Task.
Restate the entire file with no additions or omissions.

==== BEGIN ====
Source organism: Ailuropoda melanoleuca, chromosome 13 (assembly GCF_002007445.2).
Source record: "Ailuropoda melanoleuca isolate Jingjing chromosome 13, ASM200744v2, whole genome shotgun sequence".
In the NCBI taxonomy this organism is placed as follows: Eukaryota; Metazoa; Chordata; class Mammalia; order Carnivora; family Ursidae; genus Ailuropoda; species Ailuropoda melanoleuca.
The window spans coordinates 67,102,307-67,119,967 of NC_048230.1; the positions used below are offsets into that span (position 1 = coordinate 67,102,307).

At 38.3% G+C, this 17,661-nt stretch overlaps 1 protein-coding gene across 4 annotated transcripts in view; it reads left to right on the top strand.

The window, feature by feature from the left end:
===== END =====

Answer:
Source organism: Ailuropoda melanoleuca, chromosome 13 (assembly GCF_002007445.2).
Source record: "Ailuropoda melanoleuca isolate Jingjing chromosome 13, ASM200744v2, whole genome shotgun sequence".
In the NCBI taxonomy this organism is placed as follows: Eukaryota; Metazoa; Chordata; class Mammalia; order Carnivora; family Ursidae; genus Ailuropoda; species Ailuropoda melanoleuca.
The window spans coordinates 67,102,307-67,119,967 of NC_048230.1; the positions used below are offsets into that span (position 1 = coordinate 67,102,307).

At 38.3% G+C, this 17,661-nt stretch overlaps 1 protein-coding gene across 4 annotated transcripts in view; it reads left to right on the top strand.

The window, feature by feature from the left end: